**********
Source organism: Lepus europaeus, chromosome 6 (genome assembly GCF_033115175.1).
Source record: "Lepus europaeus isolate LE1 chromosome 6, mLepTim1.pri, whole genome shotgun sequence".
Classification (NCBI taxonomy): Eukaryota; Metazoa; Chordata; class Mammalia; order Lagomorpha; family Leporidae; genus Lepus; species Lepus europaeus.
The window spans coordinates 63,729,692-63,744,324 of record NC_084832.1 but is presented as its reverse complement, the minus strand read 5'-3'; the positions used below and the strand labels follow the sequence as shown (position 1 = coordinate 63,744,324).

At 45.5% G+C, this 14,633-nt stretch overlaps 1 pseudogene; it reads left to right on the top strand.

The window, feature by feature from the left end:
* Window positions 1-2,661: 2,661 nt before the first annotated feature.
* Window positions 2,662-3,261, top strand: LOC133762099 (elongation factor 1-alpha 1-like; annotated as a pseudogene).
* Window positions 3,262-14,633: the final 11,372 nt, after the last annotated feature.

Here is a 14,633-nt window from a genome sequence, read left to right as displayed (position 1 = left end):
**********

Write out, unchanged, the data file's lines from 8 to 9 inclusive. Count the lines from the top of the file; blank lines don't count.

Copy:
* Window positions 2,662-3,261, top strand: LOC133762099 (elongation factor 1-alpha 1-like; annotated as a pseudogene).
* Window positions 3,262-14,633: the final 11,372 nt, after the last annotated feature.